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Evaluation of a Needle–Free Injection Device to Reduce Transmission of PRRSV

30 May 2012, at 12:00am

The use of a needle–free injection device did not prevent haematogenous transmission of the porcine reproductive and respiratory syndrome virus (PRRSV), according to new research from the USA.

In their paper published in the latest issue of Journal of Swine Health and Productivity, S.R. Baker of St Paul, Minnesota and co–authors from Boehringer Ingelheim Vetmedica, Inc. in St Joseph and Pipestone Veterinary Clinic in Pipestone, Minnesota, explain that their objective was to evaluate the ability of a needle-free injection device (NFID) to prevent haematogenous transmission of PRRSV.

They used 88 five–week–old gilts from a PRRSV-negative source, organised into five groups and individually housed by group in isolation rooms (four replicate trials, 22 pigs per trial). On day 0, pigs in Group 1 (PRRSV source population) were inoculated with PRRSV isolate MN-184, and pigs in Group 4 (sham-inoculated group) were inoculated with virus-free medium. On days 4, 5 and 6 post–inoculation, each pig in Groups 1, 2 and 3 was vaccinated with a Mycoplasma hyopneumoniae bacterin using the needle-syringe and the NFID. First, a needle-syringe and NFID were both used to vaccinate pigs in Group 1, and then the same needle–syringe and NFID were used to vaccinate pigs in Group 2 (needle–syringe) and Group 3 (NFID), respectively.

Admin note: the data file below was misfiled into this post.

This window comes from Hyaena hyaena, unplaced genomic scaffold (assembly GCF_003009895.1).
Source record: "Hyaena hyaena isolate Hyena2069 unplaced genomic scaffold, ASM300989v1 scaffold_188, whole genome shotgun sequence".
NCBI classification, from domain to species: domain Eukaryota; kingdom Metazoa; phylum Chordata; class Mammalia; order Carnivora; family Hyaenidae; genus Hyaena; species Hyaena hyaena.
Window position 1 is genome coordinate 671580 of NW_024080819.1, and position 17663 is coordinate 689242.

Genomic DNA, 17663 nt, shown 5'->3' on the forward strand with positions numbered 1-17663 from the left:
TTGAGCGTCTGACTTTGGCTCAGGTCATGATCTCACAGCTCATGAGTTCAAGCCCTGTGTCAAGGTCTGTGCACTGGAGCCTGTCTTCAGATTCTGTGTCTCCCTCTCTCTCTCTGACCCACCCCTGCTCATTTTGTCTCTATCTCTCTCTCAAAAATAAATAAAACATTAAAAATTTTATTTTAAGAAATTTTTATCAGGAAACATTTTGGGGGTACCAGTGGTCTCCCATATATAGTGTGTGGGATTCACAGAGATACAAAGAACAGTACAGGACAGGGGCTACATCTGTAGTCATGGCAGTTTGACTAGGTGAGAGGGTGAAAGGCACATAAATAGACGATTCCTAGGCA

On day 11, the researchers report that all pigs in Group 2 tested positive for PRRSV RNA, suggesting that transmission of PRRSV had occurred between Groups 1 and 2 by repeated use of the same needle. On day 21, all pigs in one replicate of Group 3 tested positive for PRRSV RNA, suggesting that transmission of PRRSV had occurred between Groups 1 and 3 by repeated use of the same NFID.

Under the conditions of this study, haematogenous transmission of PRRSV can occur from infected pigs to susceptible pigs via repeated use of the same needle, concluded Baker and co-authors, and use of NFIDs does not prevent haematogenous transmission of PRRSV.

Reference

Baker S.R., E. Mondaca, D. Polson, and S.A. Dee. 2012. Evaluation of a needle-free injection device to prevent hematogenous transmission of porcine reproductive and respiratory syndrome virus. J. Swine Health Prod. 20(3):123–128.

Further Reading

- You can view the full report by clicking here.


Further Reading

- Find out more information on porcine reproductive respiratory syndrome (PRRS) by clicking here.


May 2012